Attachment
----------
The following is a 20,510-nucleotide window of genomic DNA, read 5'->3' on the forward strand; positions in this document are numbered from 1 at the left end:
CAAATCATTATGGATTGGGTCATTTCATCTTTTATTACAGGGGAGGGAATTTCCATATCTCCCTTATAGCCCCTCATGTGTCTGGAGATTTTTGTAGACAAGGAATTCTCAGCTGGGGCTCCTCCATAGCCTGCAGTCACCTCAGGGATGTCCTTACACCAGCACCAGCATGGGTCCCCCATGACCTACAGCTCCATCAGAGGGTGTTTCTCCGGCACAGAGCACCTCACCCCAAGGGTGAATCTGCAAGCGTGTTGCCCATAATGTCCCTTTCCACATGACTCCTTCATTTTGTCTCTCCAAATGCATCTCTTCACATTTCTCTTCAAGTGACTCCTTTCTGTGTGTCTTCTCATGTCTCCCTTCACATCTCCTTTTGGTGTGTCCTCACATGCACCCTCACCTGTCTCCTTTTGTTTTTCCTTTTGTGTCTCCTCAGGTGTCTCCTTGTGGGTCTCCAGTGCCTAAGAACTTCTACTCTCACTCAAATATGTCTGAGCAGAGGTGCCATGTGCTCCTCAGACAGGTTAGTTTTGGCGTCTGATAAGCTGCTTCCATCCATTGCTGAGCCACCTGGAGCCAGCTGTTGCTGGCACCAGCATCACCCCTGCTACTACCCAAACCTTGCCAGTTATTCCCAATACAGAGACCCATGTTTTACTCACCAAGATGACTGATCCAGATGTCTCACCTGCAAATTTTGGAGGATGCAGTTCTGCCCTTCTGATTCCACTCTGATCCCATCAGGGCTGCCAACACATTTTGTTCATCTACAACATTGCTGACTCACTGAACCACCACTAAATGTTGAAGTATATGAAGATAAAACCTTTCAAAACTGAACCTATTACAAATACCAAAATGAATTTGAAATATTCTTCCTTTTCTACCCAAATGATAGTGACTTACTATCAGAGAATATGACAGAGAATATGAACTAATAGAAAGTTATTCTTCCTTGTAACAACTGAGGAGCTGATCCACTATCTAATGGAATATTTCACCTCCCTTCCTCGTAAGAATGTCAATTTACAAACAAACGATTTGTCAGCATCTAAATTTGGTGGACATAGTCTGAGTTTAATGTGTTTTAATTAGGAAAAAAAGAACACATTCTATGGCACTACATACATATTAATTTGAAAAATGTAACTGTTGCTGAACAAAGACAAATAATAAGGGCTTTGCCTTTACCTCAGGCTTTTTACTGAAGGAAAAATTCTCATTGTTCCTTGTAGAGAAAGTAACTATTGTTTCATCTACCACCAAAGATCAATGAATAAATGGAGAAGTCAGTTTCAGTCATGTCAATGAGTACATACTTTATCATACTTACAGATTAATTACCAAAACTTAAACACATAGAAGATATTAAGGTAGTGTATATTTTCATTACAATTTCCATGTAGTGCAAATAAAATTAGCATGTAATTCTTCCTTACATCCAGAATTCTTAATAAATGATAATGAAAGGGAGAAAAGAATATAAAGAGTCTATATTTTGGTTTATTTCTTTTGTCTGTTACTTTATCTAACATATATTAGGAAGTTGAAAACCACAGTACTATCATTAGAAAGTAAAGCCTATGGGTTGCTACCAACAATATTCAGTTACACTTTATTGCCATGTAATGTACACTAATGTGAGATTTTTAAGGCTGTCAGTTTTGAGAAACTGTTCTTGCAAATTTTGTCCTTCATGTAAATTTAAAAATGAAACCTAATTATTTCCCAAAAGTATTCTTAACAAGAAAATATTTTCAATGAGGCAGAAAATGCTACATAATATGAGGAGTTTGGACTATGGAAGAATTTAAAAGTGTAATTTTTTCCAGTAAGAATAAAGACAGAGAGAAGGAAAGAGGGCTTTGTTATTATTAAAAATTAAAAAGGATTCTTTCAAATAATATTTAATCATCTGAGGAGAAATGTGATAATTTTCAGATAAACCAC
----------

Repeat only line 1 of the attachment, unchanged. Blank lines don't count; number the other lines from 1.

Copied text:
The following is a 20,510-nucleotide window of genomic DNA, read 5'->3' on the forward strand; positions in this document are numbered from 1 at the left end: